# What degenerates mode in a fiber have in common? Do they have the same eigenvalues?

According to the definition degenerates modes in a optical fiber "have the same propagation constants". These modes can be combined to from the linearly polarized modes.

This "constant" should be the $\beta$ constant that appear in the Bessel equation for fields (see e.g. "Optical Fiber Communications - Principles and Practice" - John M. Senior). The eigenvalues that are associated to a mode in a optical fiber in the core and in the cladding are $$\sqrt{n_{core}k^2-\beta^2}\,\,\,,\,\,\,\,\, \sqrt{n_{cladding}k^2-\beta^2}$$ Where $k=\frac{2\pi \nu}{ c}$.

So if $\beta$ is the same for these "degenerates modes" does it mean that these modes also have the same eigenvalues (since they have the same frequency $\nu$)?

This doesn't seem reasonable, since one eigenvalue should correspond to a particular mode and not to two or more modes that can be combined.

So what does the degenerates modes have in common (which constant or parameter)?

• Who says that modes can't share eigenvalues? – Emilio Pisanty Sep 4 '17 at 0:20
• For instance the idealized (amagnetic) hydrogen atom has degenerate modes for all non-s orbitals. It is common for absolute introductory treatments of the eigen-problem to ignore degenerate modes until the basic terminology and phenomenology is developed, but it's an important topic. – dmckee Sep 4 '17 at 0:27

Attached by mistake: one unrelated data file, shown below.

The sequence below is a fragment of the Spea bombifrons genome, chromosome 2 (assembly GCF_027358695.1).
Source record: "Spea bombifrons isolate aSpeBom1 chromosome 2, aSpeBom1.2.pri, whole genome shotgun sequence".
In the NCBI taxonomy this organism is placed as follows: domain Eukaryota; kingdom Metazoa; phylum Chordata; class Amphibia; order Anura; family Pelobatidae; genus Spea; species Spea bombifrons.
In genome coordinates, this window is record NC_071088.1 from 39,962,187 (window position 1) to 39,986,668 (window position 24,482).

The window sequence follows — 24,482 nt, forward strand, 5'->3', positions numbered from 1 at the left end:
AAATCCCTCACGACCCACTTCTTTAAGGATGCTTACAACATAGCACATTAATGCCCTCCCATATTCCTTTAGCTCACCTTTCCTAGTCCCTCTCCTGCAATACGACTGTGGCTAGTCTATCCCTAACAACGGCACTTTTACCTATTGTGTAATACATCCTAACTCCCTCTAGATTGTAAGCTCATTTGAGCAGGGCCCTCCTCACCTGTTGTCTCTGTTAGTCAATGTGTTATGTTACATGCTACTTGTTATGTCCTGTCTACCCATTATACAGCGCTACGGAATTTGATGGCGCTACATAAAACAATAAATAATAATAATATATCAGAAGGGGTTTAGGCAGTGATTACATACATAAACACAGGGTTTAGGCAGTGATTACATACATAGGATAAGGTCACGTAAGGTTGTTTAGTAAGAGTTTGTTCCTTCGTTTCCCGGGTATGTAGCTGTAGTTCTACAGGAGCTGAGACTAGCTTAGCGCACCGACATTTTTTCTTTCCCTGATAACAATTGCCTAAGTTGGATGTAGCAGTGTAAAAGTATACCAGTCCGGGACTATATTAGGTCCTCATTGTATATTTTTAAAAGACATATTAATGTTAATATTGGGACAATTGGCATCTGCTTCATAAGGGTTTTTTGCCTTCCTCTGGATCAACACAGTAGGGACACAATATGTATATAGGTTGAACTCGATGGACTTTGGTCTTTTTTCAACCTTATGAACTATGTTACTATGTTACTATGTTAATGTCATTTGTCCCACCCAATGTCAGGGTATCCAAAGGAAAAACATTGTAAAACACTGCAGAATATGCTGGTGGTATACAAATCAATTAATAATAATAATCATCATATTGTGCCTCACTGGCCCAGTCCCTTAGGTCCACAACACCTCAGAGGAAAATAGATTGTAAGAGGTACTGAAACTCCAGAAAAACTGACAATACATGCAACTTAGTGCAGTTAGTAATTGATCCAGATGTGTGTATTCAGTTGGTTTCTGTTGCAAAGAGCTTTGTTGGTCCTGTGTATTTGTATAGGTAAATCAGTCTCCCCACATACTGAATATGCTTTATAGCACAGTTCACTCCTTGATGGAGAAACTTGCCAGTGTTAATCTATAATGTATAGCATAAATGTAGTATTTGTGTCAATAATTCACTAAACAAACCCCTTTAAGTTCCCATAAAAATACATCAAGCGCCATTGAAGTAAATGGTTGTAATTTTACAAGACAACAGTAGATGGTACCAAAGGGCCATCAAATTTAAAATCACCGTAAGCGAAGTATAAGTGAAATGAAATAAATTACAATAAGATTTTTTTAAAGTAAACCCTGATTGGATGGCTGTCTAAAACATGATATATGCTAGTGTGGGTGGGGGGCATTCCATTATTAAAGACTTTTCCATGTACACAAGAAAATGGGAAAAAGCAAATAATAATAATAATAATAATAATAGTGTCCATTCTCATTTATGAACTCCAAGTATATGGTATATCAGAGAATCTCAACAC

• moreover if the two modes did not have the same eigenvalue it would not be terribly meaningful to combine them to form linearly polarized modes... – ZeroTheHero Sep 4 '17 at 0:48
• @ZeroTheHero In practice they generally don't - the degeneracy is broken by manufacturing imperfevctions. That's why fibers mess with polarization state in the most maddening, environment-dependent ways. – WetSavannaAnimal Sep 4 '17 at 2:13

Degenerate modes share eigenvalues of the linear operator $\mathscr{L} = \nabla^2 + k^2 n^2$, which is the operator whose eigenvalue problem we solve for weak guidance, scalar waveguide theory. Any linear superposition of such modes is also a mode of the waveguide. We change this operator to the exact one when we do vector waveguide theory, but the idea is the same of course.